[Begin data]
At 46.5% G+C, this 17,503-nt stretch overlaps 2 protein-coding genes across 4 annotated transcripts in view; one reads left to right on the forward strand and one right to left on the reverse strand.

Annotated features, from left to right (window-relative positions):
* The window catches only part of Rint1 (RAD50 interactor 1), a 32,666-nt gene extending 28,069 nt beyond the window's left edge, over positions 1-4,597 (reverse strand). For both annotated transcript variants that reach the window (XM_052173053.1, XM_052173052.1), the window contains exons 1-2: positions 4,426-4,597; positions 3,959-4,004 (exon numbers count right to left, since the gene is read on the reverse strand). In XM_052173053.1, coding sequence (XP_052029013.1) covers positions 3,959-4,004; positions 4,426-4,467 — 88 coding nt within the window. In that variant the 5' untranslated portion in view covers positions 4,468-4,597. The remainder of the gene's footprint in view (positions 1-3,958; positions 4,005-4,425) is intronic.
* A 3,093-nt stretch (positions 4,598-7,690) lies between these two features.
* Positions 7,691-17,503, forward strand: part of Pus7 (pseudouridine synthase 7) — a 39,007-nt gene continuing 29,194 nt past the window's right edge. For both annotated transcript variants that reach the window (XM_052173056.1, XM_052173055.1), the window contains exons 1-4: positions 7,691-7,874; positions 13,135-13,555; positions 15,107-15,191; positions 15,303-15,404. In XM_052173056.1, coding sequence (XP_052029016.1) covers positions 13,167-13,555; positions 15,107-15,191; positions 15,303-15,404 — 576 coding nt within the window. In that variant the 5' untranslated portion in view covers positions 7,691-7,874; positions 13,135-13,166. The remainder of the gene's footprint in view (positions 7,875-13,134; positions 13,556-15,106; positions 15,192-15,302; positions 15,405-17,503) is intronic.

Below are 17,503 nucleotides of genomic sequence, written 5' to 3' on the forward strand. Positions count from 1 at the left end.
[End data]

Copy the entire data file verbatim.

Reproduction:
At 46.5% G+C, this 17,503-nt stretch overlaps 2 protein-coding genes across 4 annotated transcripts in view; one reads left to right on the forward strand and one right to left on the reverse strand.

Annotated features, from left to right (window-relative positions):
* The window catches only part of Rint1 (RAD50 interactor 1), a 32,666-nt gene extending 28,069 nt beyond the window's left edge, over positions 1-4,597 (reverse strand). For both annotated transcript variants that reach the window (XM_052173053.1, XM_052173052.1), the window contains exons 1-2: positions 4,426-4,597; positions 3,959-4,004 (exon numbers count right to left, since the gene is read on the reverse strand). In XM_052173053.1, coding sequence (XP_052029013.1) covers positions 3,959-4,004; positions 4,426-4,467 — 88 coding nt within the window. In that variant the 5' untranslated portion in view covers positions 4,468-4,597. The remainder of the gene's footprint in view (positions 1-3,958; positions 4,005-4,425) is intronic.
* A 3,093-nt stretch (positions 4,598-7,690) lies between these two features.
* Positions 7,691-17,503, forward strand: part of Pus7 (pseudouridine synthase 7) — a 39,007-nt gene continuing 29,194 nt past the window's right edge. For both annotated transcript variants that reach the window (XM_052173056.1, XM_052173055.1), the window contains exons 1-4: positions 7,691-7,874; positions 13,135-13,555; positions 15,107-15,191; positions 15,303-15,404. In XM_052173056.1, coding sequence (XP_052029016.1) covers positions 13,167-13,555; positions 15,107-15,191; positions 15,303-15,404 — 576 coding nt within the window. In that variant the 5' untranslated portion in view covers positions 7,691-7,874; positions 13,135-13,166. The remainder of the gene's footprint in view (positions 7,875-13,134; positions 13,556-15,106; positions 15,192-15,302; positions 15,405-17,503) is intronic.

Below are 17,503 nucleotides of genomic sequence, written 5' to 3' on the forward strand. Positions count from 1 at the left end.